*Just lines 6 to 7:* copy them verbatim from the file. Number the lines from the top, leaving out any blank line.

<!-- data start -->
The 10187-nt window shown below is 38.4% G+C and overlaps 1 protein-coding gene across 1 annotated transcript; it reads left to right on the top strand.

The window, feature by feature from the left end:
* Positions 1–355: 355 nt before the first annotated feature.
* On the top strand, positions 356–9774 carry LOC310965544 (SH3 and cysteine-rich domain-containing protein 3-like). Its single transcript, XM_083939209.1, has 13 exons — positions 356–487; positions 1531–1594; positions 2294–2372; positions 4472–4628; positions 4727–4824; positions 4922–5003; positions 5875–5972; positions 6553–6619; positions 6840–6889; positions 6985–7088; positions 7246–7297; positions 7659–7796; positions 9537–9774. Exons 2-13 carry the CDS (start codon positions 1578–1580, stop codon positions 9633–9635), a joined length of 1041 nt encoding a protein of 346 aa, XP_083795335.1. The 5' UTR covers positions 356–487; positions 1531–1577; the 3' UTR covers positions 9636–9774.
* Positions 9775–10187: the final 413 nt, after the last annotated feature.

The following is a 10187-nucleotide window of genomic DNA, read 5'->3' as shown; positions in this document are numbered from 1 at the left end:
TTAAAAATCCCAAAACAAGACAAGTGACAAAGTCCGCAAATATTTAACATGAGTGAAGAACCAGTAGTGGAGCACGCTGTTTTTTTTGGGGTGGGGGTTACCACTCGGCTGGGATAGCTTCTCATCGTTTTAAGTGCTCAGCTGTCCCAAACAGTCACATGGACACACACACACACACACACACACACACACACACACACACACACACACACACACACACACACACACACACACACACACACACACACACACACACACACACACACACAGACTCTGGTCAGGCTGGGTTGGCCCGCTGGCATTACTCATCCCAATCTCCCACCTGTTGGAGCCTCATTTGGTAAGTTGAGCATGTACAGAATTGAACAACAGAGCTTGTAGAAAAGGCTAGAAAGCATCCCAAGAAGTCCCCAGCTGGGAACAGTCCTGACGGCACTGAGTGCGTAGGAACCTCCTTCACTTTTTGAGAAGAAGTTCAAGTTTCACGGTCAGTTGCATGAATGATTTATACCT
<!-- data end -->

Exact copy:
The following is a 10187-nucleotide window of genomic DNA, read 5'->3' as shown; positions in this document are numbered from 1 at the left end:
TTAAAAATCCCAAAACAAGACAAGTGACAAAGTCCGCAAATATTTAACATGAGTGAAGAACCAGTAGTGGAGCACGCTGTTTTTTTTGGGGTGGGGGTTACCACTCGGCTGGGATAGCTTCTCATCGTTTTAAGTGCTCAGCTGTCCCAAACAGTCACATGGACACACACACACACACACACACACACACACACACACACACACACACACACACACACACACACACACACACACACACACACACACACACACACACACACACACACACAGACTCTGGTCAGGCTGGGTTGGCCCGCTGGCATTACTCATCCCAATCTCCCACCTGTTGGAGCCTCATTTGGTAAGTTGAGCATGTACAGAATTGAACAACAGAGCTTGTAGAAAAGGCTAGAAAGCATCCCAAGAAGTCCCCAGCTGGGAACAGTCCTGACGGCACTGAGTGCGTAGGAACCTCCTTCACTTTTTGAGAAGAAGTTCAAGTTTCACGGTCAGTTGCATGAATGATTTATACCT